2. Support the person responsible for the protection of personal information with the necessary resources (human, technical and financial) to ensure the success of your compliance;
  3. Take an inventory of the personal information held by your company (or on its behalf by a third party) and to assess its sensitivity;
  4. Implement measures to prevent or limit the consequences of a confidentiality incident involving personal information;
  5. Establish practices that would allow you to react adequately and quickly in the event of a confidentiality incident involving personal information (e.g.: incident response plan and staff directive);
  6. If you planned to use a biometric technique (e.g. fingerprint, facial or voice recognition), informing yourself in advance of your obligations in this area would be a best practice.

Before September 22, 2023

To establish and implement your governance policies regarding the protection of personal information, you would have needed in particular:

  1. To take inventory of personal information held by your company (or on its behalf by a third party) and assess its sensitivity;
  2. Since the inventory of personal information is evolving, you would need to keep it up to date to reflect changes that may have occurred within your company (e.g.: new collection of personal information for a project) and to ensure that you adequately plan your actions and respect all your obligations;
  3. To specify the roles and responsibilities of staff members involved in the protection of personal information throughout its life cycle.

Completing these tasks would be essential for implementing your obligations and for prioritizing certain actions.

To carry out a data privacy impact assessment you would need to have completed the previous tasks, but you would have had to, among other things:

  1. Evaluate the project’s compliance with personal information protection laws;
  2. Identify the risks of the project on the private lives of the people concerned; 
  3. Implement strategies and measures to avoid these risks or reduce them effectively;
  4. Monitor the application of these measures and review them.

To respect the new rights of citizens and your new obligations of transparency towards them, you would have had to put in place the mechanisms (e.g.: directive, process, form or adapted technological solution) which would allow you in particular:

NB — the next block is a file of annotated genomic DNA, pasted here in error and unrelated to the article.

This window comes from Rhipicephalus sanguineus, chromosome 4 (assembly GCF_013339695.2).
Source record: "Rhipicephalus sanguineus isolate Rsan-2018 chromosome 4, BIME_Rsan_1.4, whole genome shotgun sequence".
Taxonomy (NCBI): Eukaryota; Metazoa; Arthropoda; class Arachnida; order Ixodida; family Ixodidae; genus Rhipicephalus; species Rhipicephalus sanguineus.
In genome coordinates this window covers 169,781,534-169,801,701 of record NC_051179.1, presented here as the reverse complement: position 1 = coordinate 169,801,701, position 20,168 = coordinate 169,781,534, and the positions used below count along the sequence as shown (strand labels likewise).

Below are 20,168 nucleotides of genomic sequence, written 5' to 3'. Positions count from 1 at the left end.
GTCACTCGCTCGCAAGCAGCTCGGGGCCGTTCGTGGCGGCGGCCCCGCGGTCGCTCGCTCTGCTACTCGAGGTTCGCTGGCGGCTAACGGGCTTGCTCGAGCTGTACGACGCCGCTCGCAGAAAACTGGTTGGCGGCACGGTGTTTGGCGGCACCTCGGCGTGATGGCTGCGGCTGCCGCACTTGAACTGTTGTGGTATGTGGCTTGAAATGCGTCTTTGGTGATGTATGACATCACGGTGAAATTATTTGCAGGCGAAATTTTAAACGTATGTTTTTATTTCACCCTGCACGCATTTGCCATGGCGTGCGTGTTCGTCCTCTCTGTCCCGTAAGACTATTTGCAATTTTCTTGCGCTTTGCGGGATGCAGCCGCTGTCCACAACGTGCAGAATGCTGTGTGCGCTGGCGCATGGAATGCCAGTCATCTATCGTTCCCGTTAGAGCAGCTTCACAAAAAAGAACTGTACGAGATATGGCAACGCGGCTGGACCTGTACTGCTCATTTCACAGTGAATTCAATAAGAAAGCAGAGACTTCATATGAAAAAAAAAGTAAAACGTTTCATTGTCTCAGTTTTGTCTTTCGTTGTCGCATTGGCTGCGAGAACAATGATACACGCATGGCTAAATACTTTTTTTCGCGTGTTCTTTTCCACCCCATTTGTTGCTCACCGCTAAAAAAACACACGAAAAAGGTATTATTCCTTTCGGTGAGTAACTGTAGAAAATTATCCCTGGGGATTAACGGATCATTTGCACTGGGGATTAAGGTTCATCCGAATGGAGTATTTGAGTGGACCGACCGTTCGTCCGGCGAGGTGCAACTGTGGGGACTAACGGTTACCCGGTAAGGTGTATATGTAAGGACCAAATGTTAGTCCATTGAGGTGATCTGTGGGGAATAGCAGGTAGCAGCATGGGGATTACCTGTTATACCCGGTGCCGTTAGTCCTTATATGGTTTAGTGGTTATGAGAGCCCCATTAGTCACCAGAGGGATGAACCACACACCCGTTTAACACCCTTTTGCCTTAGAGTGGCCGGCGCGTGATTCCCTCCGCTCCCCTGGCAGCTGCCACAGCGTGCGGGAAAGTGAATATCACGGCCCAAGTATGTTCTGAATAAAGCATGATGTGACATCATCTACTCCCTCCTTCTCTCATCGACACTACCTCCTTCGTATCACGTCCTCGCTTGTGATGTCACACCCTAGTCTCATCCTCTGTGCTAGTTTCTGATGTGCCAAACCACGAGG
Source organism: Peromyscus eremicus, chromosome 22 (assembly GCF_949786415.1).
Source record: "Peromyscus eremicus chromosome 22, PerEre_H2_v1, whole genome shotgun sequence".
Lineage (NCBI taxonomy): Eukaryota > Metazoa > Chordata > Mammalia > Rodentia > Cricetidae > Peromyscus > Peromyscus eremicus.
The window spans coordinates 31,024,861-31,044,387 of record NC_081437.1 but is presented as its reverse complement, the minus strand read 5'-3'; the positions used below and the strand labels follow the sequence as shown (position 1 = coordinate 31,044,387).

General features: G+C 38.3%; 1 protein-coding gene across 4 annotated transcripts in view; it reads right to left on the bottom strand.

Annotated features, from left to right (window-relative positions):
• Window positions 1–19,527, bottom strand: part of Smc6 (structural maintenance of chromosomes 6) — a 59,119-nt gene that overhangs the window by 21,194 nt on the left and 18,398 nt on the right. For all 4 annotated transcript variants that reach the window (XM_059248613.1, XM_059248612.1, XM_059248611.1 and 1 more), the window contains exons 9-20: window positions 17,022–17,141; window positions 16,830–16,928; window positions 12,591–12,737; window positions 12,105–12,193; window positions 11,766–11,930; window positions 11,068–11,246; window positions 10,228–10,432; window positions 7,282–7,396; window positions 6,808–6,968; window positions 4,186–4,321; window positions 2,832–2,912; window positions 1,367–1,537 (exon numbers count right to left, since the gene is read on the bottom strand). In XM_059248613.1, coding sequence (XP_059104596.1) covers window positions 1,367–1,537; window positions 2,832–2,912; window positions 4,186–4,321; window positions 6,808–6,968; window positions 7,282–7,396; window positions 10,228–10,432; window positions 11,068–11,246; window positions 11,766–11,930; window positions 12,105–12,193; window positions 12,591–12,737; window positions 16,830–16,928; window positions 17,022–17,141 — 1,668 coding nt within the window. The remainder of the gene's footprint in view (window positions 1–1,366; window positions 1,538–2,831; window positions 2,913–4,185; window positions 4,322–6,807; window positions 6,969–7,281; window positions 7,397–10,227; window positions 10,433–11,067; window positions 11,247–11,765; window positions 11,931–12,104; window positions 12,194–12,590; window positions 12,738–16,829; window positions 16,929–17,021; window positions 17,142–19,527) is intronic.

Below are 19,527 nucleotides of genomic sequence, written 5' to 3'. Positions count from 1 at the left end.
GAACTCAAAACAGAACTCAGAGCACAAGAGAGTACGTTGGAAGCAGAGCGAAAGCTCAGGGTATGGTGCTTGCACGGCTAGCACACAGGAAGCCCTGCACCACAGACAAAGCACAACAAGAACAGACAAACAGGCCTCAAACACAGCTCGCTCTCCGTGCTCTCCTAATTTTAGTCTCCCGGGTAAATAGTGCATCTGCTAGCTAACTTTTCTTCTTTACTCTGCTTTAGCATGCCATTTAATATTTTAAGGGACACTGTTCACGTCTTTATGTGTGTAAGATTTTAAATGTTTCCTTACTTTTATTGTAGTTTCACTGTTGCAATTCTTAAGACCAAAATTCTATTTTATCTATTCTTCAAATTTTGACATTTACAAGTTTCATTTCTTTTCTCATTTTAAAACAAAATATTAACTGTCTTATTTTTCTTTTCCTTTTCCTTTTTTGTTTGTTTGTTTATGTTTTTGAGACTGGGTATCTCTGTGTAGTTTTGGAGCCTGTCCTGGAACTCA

1. To obtain separate valid consent for each specific purpose in simple and clear terms;
  2. To present the consent request of others distinctly information provided if written;
  3. To provide the information required by law to the person whose information is collected;
  4. To inform a person when they are the subject of a decision based exclusively on automated processing;
  5. To inform a person before using technology allowing
    identify it, locate it or carry out its profiling and the means offered to activate these functions;
  6. To publish detailed information about your policies and practices on the company's website or, if it did not have a site, to make this information accessible by any other appropriate means;
  7. To publish a privacy policy written in simple and clear terms on your company's website and disseminate it by any means likely to reach the people concerned if you collect personal information using a technological means such as a website;
  8. To process requests and complaints from citizens concerning your management of personal information.

Before September 22, 2024

Inform the team responsible for maintaining, updating or developing your computer systems that you have new business needs related to the right to portability of personal information, namely:

  • that your systems allow you to communicate, upon request from a person concerned, computerized personal information collected from them, in a structured and commonly used technological format;
  • that this communication may also be made to a person or body authorized by law to collect information, at the request of the person concerned.

Please note: It is important for your employees to follow these guidelines in order to protect personal information.

For a better understanding of Quebec’s Law 25, read our overview here.


Compliance Checklist for Quebec's Law 25

Here is a checklist to help businesses know what they have to do with each new phase of requirements that comes into effect. Come to the safe side today, with Clym.




How can Clym help?

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You can convince yourself and see Clym in action by booking a demo or reaching out to us to discuss your specific needs today.